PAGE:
King County, Washington's largest county, is the first county in the nation to be named in honor of the Reverend Dr. Martin Luther King Jr. (1929-1968), the celebrated civil rights leader and advocate of nonviolence. The county has been "King County" since it was created in 1852, before the establishment of Washington Territory, by the Oregon Territorial Legislature. However it was originally named in honor of William Rufus de Vane King (1786-1853), who was elected vice president the year of its creation. Among other things, William King was a slaveholder. In 1986, the King County Council passed a motion naming the county in honor of Martin Luther King. That action went relatively unnoticed until 1999, when councilmember Larry Gossett (b. 1945) moved to replace the county's crown logo with an image of Dr. King. In the debate, it was noted that only the state legislature had the power to rename a county. Efforts to pass the necessary legislation succeeded in 2005, officially renaming the county for Martin Luther King. After a design process, a new logo was unveiled in 2007. Dr. King's likeness was phased in gradually over the ensuing five years as the official county flag and emblem.
Formation and Original Namesake of King County
King County is a large county in western Washington that covers 2,100 square miles, ranging from Puget Sound and Vashon Island in the west to the crest of the Cascade Range in the east, from just north of Tacoma and Naches Pass in the south to Skykomish, Duvall, and Lake Forest Park in the north. As of 2007, it was the 12th-largest county in the United States. Home to Seattle, Washington's largest city, King County had more than 1.9 million people as of 2012, making it the most populous county in the state.
King County was created and named by the Oregon Territorial Legislature on December 22, 1852, a few months before Washington Territory was carved out of Oregon Territory. In the November 1852 presidential election, Democrat Franklin Pierce (1804-1869) had defeated General Winfield Scott (1786-1866). Pierce's vice president was a United States senator from Alabama named William Rufus de Vane King. To honor Pierce and King, and probably to curry favor with the incoming administration, Colonel Isaac Ebey (1818-1857) of Whidbey Island proposed to name two new counties along Puget Sound "Pierce" and "King" counties, respectively, and the Oregon Territorial Legislature agreed.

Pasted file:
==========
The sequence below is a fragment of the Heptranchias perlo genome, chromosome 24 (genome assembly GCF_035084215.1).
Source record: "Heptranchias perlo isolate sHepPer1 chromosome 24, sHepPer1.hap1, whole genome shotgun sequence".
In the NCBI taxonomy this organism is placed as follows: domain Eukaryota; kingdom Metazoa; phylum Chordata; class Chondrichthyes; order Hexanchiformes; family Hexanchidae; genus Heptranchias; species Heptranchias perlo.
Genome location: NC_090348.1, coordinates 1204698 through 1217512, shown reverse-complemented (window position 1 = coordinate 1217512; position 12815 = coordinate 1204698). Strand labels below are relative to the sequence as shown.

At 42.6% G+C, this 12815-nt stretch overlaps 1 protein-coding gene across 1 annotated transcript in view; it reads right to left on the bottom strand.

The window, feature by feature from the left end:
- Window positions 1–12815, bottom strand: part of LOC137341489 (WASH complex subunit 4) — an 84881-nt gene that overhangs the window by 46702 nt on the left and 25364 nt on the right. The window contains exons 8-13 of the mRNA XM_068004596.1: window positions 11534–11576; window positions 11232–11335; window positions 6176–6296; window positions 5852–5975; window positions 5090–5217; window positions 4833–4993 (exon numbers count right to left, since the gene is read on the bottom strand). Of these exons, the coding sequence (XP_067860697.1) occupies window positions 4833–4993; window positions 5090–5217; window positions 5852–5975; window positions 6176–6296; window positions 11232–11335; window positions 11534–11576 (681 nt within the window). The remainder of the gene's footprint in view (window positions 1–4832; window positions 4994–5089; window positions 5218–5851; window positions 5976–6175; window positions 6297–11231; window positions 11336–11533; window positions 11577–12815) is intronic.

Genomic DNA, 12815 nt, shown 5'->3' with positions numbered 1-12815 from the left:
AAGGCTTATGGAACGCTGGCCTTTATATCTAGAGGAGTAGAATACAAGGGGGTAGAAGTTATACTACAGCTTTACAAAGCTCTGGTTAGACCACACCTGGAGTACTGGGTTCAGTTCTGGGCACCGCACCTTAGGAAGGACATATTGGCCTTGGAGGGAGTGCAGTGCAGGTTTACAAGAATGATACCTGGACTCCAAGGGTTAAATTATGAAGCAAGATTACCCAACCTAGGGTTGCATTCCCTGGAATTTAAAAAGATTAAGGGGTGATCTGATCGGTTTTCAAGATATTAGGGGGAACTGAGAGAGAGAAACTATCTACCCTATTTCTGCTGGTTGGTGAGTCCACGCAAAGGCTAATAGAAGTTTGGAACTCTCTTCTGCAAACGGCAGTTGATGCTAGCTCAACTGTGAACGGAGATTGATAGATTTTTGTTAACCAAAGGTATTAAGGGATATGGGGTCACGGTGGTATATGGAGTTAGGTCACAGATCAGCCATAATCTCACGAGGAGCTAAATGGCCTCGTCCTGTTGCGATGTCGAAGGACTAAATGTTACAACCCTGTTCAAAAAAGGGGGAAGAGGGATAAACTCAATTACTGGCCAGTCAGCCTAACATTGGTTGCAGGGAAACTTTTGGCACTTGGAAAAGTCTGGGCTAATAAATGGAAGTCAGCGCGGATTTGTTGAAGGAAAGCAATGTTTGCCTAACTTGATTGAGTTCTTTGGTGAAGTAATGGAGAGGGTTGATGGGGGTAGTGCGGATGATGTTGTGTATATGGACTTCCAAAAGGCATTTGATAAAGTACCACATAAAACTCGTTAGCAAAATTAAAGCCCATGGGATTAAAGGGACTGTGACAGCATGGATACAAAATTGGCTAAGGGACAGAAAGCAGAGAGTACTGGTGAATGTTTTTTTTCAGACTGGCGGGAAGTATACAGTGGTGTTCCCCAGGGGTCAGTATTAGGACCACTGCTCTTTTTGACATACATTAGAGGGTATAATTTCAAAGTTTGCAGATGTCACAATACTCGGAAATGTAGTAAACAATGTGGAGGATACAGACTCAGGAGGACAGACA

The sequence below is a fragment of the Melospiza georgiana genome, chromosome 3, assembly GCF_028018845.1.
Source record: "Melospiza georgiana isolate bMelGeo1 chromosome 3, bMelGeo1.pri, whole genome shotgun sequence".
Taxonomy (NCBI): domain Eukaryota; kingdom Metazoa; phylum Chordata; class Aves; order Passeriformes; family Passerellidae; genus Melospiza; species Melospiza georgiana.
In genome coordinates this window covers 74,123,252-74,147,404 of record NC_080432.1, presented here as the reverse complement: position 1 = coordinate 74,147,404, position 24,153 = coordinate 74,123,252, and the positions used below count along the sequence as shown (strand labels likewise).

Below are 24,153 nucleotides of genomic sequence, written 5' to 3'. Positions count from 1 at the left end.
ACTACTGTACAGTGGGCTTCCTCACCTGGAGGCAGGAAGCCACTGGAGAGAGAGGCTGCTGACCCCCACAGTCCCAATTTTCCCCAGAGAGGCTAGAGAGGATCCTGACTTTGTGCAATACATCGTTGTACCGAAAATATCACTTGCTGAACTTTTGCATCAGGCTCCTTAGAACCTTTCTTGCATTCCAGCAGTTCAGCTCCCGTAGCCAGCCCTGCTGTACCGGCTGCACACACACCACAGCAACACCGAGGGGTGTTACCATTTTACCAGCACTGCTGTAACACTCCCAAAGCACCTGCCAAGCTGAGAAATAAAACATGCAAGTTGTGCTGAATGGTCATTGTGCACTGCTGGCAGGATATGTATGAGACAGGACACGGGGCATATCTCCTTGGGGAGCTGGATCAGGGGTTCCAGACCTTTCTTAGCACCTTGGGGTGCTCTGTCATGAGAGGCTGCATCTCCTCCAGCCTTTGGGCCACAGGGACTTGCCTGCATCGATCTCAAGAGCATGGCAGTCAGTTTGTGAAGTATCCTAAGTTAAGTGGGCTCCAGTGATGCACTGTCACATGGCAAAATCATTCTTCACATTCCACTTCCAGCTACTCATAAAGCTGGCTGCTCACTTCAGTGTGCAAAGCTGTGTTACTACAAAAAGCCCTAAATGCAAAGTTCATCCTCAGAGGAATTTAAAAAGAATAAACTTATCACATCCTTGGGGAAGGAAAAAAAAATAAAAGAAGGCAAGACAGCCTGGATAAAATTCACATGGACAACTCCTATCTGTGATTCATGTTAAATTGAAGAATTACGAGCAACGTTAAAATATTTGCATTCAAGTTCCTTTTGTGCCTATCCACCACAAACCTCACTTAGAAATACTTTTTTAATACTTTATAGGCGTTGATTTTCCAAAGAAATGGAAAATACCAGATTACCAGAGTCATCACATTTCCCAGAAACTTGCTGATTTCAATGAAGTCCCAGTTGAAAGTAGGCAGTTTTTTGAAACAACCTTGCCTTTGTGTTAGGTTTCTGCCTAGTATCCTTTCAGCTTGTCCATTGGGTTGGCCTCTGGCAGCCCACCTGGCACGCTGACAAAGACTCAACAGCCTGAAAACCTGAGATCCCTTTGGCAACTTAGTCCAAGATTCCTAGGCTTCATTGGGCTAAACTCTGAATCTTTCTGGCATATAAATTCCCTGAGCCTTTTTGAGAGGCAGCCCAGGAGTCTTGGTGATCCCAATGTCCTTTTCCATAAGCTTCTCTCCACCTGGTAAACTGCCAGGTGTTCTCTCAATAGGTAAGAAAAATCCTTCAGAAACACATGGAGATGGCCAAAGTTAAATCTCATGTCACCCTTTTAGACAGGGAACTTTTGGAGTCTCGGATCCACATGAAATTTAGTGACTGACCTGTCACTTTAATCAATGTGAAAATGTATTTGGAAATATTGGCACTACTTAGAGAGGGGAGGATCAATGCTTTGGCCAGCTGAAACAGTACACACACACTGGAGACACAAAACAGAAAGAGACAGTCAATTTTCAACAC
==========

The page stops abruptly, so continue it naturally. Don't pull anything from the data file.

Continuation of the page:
William King owned a large cotton plantation near Selma, Alabama, called Chestnut Hill, including an estimated 500 slaves. John Quincy Adams (1767-1848) -- a determined early foe of slavery -- referred to King as a "gentle slave-monger" (Roberts), although there was nothing "gentle" in the inherent violence of owning another human being. Adams likely meant that King treated his slaves well by the standards of the time.
King had many accomplishments. During the late 1830s into the 1840s, he regularly acted as president pro tempore of the United States Senate, and during this time he was considered a strong candidate for the vice presidency at several Democratic Party conventions, although each time he lost out to other candidates. As American ambassador to France from 1844 to 1846, King facilitated the annexation of Texas. As a U.S. senator for 34 years, he emerged as a strong advocate for continued union, and worked with Daniel Webster and Henry Clay to forge the Compromise of 1850, which, although it helped to avoid outright civil war for another decade, included a strengthened version of the hated Fugitive Slave Act. He was generally admired among his colleagues, and known for his honesty and personal modesty.
King was too ill with tuberculosis to appear in Washington, D.C., on inauguration day, March 4, 1853. By special dispensation of Congress, on March 24, 1853, he became the only vice president to take the oath of office outside the United States, when it was administered to him in Cuba. The trip to Cuba was intended for his health, but King died two days after returning to his Alabama plantation, on April 18, 1853. He never got back to Washington, and never began to perform the duties of vice president. He also never visited the other Washington -- the Pacific Northwest territory created on March 2, 1853, with the county bearing his name.